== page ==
The Facts of Business Life, by Bill McBean (Hardcover, 2013)|
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want a hardcopy)
Reviewer: Mark Lamendola, author of over 6,000 articles.
If you make a habit of acquiring and reading business books, you would do well
to add this one to your collection. This book didn't dazzle me, and I don't
think the author (Bill McBean) really cares about the dazzle factor. What
struck me is he cares about helping the reader grasp the bigger picture of
business in general and operating a business in particular. Good stuff to
know, and unfortunately most small business owners fail before getting
around to knowing these things.
The subtitle is a bit of a thrown down gauntlet, but given the statistics on
business failures it's likely to be accurate in a random sampling of potential
readers. The title definitely matches the content, and that bucks a recent trend
in book titles.
Now, I want to caution readers that this isn't something along the lines
of an instant MBA. As an MBA myself, I can tell you there is no such thing
as a book that gives you anything even remotely resembling the equivalent of
the knowledge required to earn an MBA. If you don't have an MBA, ask someone
who does about the reading load or go look at the syllabi at various
universities. Much to his credit, McBean does not pretend to condense an MBA
or teach particular skills Cliff-notes style.
I would also like to note that, as an MBA myself, I can tell you that an
MBA does not make you a biz whiz. Somehow, the business press jumped on the
"MBA means success" train and rode it right off the rails. I graduated at
the top of my MBA class, but this didn't make me an expert. It didn't give
me all I needed for success. Most of my fellow graduates, in fact, have
outperformed me in business. Outside the MBA program, they learned some
important things that I still don't know.
Having a mentor, someone like McBean, for example, can make a huge
difference. This book is a distillation of that mentoring committed to
paper. At least, that's how it reads to me.
What's usually missing in the business owner's training is an
understanding of what business life is actually about. In a large
corporation, you may find MBA's churning out mind-numbing reports. In the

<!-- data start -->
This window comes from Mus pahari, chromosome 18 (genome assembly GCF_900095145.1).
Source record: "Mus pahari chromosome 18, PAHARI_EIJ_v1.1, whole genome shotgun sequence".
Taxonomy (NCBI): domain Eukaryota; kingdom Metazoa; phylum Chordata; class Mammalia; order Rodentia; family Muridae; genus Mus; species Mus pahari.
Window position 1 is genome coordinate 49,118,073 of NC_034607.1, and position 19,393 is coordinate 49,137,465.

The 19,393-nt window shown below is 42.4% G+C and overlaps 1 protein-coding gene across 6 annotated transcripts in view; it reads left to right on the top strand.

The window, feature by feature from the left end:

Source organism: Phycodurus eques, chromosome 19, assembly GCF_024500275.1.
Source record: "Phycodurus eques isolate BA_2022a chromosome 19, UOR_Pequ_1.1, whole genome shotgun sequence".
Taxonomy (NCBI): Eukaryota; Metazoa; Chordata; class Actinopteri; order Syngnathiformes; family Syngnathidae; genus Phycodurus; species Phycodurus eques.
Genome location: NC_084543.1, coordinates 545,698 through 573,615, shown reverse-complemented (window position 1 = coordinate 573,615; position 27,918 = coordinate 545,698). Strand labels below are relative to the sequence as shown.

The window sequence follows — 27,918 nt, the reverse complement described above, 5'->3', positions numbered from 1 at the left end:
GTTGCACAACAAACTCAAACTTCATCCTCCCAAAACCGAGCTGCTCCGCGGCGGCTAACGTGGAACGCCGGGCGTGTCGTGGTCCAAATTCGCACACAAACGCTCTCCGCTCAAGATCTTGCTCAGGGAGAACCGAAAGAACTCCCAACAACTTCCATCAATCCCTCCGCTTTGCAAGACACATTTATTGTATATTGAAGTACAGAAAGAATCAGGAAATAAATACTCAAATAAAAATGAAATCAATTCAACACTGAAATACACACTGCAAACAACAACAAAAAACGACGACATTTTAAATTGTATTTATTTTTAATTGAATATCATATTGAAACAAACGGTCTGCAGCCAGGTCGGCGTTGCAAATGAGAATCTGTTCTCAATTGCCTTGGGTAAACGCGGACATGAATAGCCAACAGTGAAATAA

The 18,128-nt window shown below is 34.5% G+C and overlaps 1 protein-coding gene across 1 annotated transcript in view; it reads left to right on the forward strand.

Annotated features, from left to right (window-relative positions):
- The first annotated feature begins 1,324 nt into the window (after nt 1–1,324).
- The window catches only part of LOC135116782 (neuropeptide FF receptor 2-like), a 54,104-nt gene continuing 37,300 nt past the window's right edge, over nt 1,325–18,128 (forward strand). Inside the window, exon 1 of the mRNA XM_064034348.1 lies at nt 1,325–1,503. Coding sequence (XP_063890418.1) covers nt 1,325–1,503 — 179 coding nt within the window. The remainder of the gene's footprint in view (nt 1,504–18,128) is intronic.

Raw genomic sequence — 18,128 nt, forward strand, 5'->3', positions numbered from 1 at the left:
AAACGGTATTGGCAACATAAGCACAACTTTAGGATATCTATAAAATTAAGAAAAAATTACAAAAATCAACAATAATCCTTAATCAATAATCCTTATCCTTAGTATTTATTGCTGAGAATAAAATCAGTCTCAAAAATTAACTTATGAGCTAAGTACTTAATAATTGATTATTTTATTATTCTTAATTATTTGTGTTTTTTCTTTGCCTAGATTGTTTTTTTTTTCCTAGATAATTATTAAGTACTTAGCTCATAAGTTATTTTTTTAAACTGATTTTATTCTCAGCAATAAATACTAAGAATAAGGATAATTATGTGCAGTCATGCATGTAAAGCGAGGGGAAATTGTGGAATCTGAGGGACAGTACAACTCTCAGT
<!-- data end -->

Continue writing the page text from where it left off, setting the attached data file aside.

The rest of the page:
nitty gritty world of running a small or medium-sized business, the ability
to do that is of no value. The things you really need to know are the kinds
of things McBean discusses in this book.
I think most businesses fail not because of doing things wrong, but
because of doing the wrong things. This is what I have seen time and again.
It's also worth noting that "doing the right things" was one of the seven
habits in Stephen R. Covey's iconic book.
McBean tries to teach the reader how to get the right mindset and how to
develop the framework you need for successfully running a business through
its major stages. He wants you to be able to figure out what are the right
things to do at a given stage of the life of a business.
McBean enumerates five major stages (which he calls levels) in the
business life cycle:
- Ownership and opportunity.
- Creating your company's DNA.
- From survival to success.
- Maintaining success.
- Moving on when it's time to go.
Prior to identifying these stages, McBean lists "the seven facts of
business life." Starting with Chapter Three, he devotes a chapter to each of
these and discusses that particular fact in the context of each of the five
stages. So, he discusses the fact five times. While this process makes that
discussion precise and highly relevant to where a business happens to be, it
does result in some repetition. Normally, I consider repetition a negative
but in this case I don't see how the repetition is avoidable without
diminishing the value of the book.
This book does have some negatives.
First of all, it would read much better if someone familiar with Strunk
and White copyedited it. Especially for "needless words." An example is
"past experience." Your experience is, by definition, in the past. A few
cliches, such as "at the end of the day" also show up and you'll find misuse
of "impact" a few times. However, these are mere annoyances. They don't
leave the reader confused about what McBean is trying to say. I suppose not
every highly successful CEO is also an accomplished grammarian, and
expecting that is unrealistic. What we can expect is he can speak and write
in cogent sentences so that you understand the point he's making. McBean
Second, there's the repetition I mentioned earlier (gee, I'm doing it
too!). This book gives me the impression it was written as a series of
independent articles. Maybe that can't be helped, considering the structure
McBean chose. A point he makes repeatedly (and I am not complaining about
that particular repetition) is various aspects of business are intertwined.
This isn't a mindless tome like "Who Cut The Cheese" or whatever that little
stinker of a book was called. It's a thoughtful narrative on each of a
structured assembly of business topics. How a business owner exerts control
at level three will have considerable overlap with how he exerts control at
level four. The company isn't a completely different animal as it moves from
level to level, nor are its markets or business in general.
This book consists of 9 chapters across 324 pages. It's nicely indexed and
has a thoughtful Foreword contributed by Ken Fisher. Mr. Fisher is a widely
recognized name in the business literature, so his Foreword is a coup for Mr.